There is a checklist of things you need to do before you leave a base you’re stationed at. It makes sure you’ve turned in whatever equipment you were issued and makes sure your affairs are in order. You can’t leave until you get all the boxes checked.

How hard would it be to use the library system to control the issue and return of classified documents? Combine that with the need to clear post with the classified document agency and this shouldn’t happen.

Fred Fawcett



Start at beginning

There have been a lot of discussions lately about reparations. But the story should start at the beginning.

George Washington did not sail over to Africa and bring slaves back. European powers initiated the African slave trade in the 1400s, and came to enlist African tribes in raiding rival tribes to fill the holds of their ships.

Today, in Mombasa, Kenya, a former European colony that won its independence in 1948, the waterfront is still lined with old slave warehouses. So, for reparations, start with Kenya and work forward.

Don Bowie



Lame excuse

After all the consternation over former President Donald Trump keeping classified documents at his Secret Service protected residence in Florida, we now discover then Vice President Joe Biden had classified documents stored at his personal residence in Delaware. We are told to not worry because the documents were secured in a locked garage.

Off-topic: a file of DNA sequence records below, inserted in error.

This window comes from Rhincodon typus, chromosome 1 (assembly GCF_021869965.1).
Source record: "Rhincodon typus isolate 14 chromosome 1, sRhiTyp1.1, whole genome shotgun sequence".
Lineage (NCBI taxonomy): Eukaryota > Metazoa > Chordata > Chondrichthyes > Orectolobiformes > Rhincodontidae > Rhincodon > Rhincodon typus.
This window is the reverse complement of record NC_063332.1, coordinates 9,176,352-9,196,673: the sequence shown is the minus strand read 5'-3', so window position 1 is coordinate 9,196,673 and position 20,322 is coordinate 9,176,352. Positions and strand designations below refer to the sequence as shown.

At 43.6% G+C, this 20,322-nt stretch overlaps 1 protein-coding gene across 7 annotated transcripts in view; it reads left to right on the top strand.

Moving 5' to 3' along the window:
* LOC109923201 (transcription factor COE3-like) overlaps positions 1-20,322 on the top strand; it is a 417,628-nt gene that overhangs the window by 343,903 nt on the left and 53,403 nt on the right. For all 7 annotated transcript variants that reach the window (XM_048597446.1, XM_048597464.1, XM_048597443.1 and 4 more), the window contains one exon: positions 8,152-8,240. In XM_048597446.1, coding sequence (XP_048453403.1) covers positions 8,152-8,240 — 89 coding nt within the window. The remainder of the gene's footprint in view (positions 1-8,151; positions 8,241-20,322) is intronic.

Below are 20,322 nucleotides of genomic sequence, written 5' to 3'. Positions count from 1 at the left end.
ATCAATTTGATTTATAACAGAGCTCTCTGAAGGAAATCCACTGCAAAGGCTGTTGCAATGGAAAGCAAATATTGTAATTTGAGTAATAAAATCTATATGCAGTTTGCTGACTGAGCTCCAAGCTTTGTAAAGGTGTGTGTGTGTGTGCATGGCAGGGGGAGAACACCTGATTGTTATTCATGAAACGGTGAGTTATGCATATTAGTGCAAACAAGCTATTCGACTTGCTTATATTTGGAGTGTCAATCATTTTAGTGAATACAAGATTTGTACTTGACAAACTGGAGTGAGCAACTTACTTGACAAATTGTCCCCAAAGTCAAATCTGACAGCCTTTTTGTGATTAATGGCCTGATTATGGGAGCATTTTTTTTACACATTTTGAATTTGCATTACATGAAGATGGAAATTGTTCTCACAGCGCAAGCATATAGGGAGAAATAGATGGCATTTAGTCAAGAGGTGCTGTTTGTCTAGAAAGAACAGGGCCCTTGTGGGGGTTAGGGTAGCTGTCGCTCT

We might accept this lame excuse if not for the fact that President Biden’s ne’er do well son, Hunter, used the address on his driver’s license and other documents, suggesting he could have had unsecured access himself.

James Crawford





Don Dix

Little-known fact --As well as auto garages, there was a bowling alley on the 2nd floor of the NR building. Those lanes (6, I believe) were each moved out of a window in one piece to become part of the 'new' Walnut City Lanes in S. Mac. (late 50s, pre NR occupancy). Quite an undertaking in that era.